True, he did perish several times during searching examinations from Ambrose and Co; but when the West Indies' battery target a particular victim, as they did with Hick, they do not take prisoners. There will be no pace barrage to worry him when the Test series starts in Calcutta on Friday, no spin wizard either. Just orthodox, albeit canny, bowlers. The scene is set for Hick to do business. There is a quiet assurance about his manner on this tour - he does not shroud himself in secrecy as he once did. Instead of disappearing into the sanctuary of his room and immersing himself in a television movie, he is down in the bar talking and laughing through that broad jaw and perfect teeth. This is a good sign.
Jogging from slip to deep cover in the one-day games he bounces where he used to scuttle and everything about his fielding is positive and vigorous. At the crease he looks more purposeful, moving confidently on to the front foot, the bat at last the same fluent extension of his arms it used to be.
Most impressively, Hick is unperturbed by deep, straight fielders - he just clubs the ball over them. Such is his strength (last winter at Lilleshall his fitness levels exceeded those of the England rugby team) that two mis-hits sailed way into the Delhi stands last week. The powerful lofted drive that encouraged me to campaign for a new law regulating intimidatory batting in 1990, has re- emerged and he is playing straighter than the other English batsmen, crucial on Indian pitches, on which the ball tends to shoot. For this reason he should bat No 5 in the England line-up, creating a muscular middle-order alliance with Robin Smith, who is bound to instil Hick with ruthless pride. Their partnership could produce the pivot in the Nineties which Smith and Lamb provided for England in the late Eighties.
Despite his modest Test record, Hick is a reassuring sight striding to the middle almost before the dismissed batsman has reached the pavilion steps. And he has many supporters, not least his county chairman and batmaker, Duncan Fearnley. As his prodigy (so he claims) larrupped the Pakistanis in the Trent Bridge one-day international, Fearnley urged: 'Go on my lad, whap'm. He's a lovely boy y'know, but he listens to too many people.'
He has certainly had a surfeit of mostly conflicting advice, compounded by a microscopic analysis of his tendency to flinch at the fast short ball (Dilip Vengsarkar used to do this and made nearly 7,000 Test runs). Last summer it got so bad that he consulted a psychiatrist, but professional words can achieve only so much. What Hick needs most of all is a big hundred to silence the doubters, much as Mike Gatting did on the last tour here in 1984. Gatting came good, and my hunch is so will Hick.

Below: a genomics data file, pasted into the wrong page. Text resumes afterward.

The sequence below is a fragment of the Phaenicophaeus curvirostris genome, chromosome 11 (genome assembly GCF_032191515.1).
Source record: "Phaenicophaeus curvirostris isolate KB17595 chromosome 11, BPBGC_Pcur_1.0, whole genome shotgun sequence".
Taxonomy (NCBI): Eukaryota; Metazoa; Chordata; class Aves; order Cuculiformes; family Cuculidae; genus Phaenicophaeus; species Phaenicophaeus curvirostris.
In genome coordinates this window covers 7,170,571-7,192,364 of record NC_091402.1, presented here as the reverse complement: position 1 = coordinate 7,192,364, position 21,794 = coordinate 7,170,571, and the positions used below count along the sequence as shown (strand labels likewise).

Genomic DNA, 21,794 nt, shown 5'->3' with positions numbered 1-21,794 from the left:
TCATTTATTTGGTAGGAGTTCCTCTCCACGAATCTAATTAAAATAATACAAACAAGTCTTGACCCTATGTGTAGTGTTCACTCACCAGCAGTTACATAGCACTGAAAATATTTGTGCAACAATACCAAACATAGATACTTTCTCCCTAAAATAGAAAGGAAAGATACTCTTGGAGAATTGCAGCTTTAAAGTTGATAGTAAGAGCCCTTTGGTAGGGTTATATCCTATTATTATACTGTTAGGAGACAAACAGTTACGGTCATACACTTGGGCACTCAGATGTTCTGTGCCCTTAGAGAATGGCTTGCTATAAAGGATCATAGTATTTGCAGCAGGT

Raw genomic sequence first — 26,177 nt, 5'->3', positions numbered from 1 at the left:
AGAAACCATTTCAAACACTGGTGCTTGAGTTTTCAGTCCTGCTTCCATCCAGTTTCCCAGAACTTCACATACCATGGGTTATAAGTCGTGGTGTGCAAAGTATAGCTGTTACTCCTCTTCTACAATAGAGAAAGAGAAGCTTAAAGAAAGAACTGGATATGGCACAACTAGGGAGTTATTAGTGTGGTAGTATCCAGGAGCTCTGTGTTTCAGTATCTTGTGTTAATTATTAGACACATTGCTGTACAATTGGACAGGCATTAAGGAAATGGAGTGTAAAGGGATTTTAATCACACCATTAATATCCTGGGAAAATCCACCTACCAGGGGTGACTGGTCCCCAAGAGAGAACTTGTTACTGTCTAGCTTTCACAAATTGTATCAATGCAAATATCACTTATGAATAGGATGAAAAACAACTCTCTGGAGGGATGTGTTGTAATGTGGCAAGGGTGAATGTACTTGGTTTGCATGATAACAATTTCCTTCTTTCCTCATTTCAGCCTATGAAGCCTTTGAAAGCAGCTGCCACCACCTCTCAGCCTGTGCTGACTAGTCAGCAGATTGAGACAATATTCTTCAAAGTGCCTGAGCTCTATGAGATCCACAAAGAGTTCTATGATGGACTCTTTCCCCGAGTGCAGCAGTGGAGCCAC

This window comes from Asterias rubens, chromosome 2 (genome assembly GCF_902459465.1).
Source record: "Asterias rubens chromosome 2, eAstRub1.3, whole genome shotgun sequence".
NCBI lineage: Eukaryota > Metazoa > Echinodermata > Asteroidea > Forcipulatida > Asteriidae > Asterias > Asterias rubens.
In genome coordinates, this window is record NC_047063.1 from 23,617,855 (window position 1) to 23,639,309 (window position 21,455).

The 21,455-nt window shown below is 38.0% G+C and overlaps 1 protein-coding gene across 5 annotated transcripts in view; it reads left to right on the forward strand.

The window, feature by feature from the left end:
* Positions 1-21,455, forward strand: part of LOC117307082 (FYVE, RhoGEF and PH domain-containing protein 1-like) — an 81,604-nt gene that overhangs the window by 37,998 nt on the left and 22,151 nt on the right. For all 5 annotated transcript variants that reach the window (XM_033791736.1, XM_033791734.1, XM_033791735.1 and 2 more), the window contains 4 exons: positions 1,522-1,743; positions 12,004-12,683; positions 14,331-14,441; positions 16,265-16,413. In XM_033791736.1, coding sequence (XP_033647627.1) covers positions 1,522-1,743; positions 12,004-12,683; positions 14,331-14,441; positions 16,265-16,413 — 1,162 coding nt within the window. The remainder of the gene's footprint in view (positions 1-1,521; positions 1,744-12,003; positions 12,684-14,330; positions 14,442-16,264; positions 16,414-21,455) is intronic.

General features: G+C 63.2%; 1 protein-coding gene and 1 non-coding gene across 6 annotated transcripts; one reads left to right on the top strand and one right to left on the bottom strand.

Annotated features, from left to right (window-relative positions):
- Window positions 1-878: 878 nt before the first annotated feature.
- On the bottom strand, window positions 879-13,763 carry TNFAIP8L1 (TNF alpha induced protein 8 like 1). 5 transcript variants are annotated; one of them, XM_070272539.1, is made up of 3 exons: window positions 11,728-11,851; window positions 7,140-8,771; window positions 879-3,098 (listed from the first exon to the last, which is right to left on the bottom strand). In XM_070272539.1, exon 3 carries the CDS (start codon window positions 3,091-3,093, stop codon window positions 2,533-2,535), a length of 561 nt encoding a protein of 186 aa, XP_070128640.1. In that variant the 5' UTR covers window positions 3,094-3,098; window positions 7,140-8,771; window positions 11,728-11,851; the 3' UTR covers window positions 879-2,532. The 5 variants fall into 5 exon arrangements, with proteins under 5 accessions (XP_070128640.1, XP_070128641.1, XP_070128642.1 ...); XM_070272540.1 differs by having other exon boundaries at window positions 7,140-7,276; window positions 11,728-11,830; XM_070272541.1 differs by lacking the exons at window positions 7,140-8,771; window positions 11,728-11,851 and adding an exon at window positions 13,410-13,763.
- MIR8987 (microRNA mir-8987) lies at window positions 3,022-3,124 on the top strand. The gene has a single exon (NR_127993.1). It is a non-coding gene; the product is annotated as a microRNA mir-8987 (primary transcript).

England getting runs is one thing, bowling India out is quite another, of course. They have some fine batsmen who, after a grilling in South Africa, have returned somewhat shellshocked. All, apart from Sachin Tendulkar, are susceptible to aggressive short-pitched bowling. For this reason Devon Malcolm and Chris Lewis should be used in short, fiery bursts, leaving DeFreitas (if he can recover from his groin injury) to do the stock bowling and Paul Jarvis to harry the middle order. Jarvis has looked the most rhythmical and the fastest bowler, and he extracts plenty of life with his lower trajectory and whippy action. He also has a dangerous, skidding bouncer which sometimes cuts back. With these Headingley-type juicy early starts, he is proving a handy asset.
It is hard to fathom what England's best spin combination will be as none of them has bowled much, and when they have, they probably wished they had not. Perversely it is the good ball (ie - on a length) which has tended to be hit out of the ground, but once you start getting neck-ache watching deliveries disappear, confidence evaporates. Phil Tufnell's is the most disturbing case. He has bowled only a dozen overs in 10 days and has still not quite come to terms with the hysterical crowds and wealth of soft missiles. (The tickets at Jaipur stated that spectators should not bring 'bells, horns, sticks, glass bottles, looking-glasses' into the ground.)
If he plays in Calcutta he will be helped by two factors. First the Bengalis are the most literate cricketing public in India and so will not send up a clownish posture if they recognise pure cricketing talent beneath. Second, there may not be anyone there anyway. Most Indians I talked to at the one-day internationals declared they had neither the time nor the inclination to go to five- day Tests and usually trotted out the 'always draw' argument.
This is not a recent point of view. Before the Second World War, the Maharaja of Baroda was quoted as saying: 'Cricket is a game invented by the British who, not being a spiritual people, had to have some concept of eternity.'
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